Less than half of Dallas-Fort Worth residents can afford new homes in the region, according to the Dallas Builders Association.

Recent data from the Real Estate Center at Texas A&M University paints a pretty bleak picture for housing affordability in the Dallas-Fort Worth area. More than 100,000 new jobs regionwide netted just 30,000 new homes by the end of last year, according to stats from Meyers Research and the Dallas Builders Association. The median home price, thanks to the scarcity of new builds, jumped from $149,900 in 2011 to $232,000 in 2016. 

The end of the affordable new home is nigh, it seems. 

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Arlington 2906 Serenity Front 2

This might be one of the most unique homes in the Midcities area, if not the most unique. Right from the first glance, this multi-level contemporary in Arlington’s Tiffany Park won me over. I love the prairie-style shape of this home, with five different levels anchored by a rectangular tower. It’s a novel way of taking advantage of the unobstructed views of Lake Arlington.

But would you believe that this home, built in 1984 and with many great updates, is on the market for just $595,000? It seems like such a bargain for a home in a great neighborhood, right next to a lovely lake, with more than 4,500 square feet, and with an incredible deck and pool with an easily accessible Midcities location.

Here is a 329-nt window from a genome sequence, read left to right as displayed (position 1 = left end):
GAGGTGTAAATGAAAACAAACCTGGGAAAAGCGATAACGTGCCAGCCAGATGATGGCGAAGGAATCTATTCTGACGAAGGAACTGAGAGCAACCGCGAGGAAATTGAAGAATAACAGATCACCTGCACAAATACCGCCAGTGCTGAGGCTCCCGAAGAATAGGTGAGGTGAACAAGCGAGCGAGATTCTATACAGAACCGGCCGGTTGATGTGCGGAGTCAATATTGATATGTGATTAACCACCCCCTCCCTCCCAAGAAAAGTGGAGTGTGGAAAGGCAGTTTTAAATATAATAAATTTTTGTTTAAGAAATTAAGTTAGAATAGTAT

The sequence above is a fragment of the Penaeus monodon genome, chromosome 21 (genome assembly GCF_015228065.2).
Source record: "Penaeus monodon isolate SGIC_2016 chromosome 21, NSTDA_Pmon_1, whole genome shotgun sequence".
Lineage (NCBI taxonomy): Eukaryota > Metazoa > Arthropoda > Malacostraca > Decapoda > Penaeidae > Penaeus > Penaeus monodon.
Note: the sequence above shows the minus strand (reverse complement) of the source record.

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Chantilly Court by Greico Homes

Chantilly Court by Greico Modern Homes

It’s been a newsworthy summer for Greico Modern Homes. Their homes are featured in Dwell Magazine this month, and they are finalists in multiple categories of the Dallas Home Builder Association ARC Awards. But the awards that Tom Greico is the most proud of are the ones that he was awarded as a student of W.T. White High School.

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Vision - Ground Level & Overall Site Plan-2

Site Plan (top is West), courtesy of Crescent Communities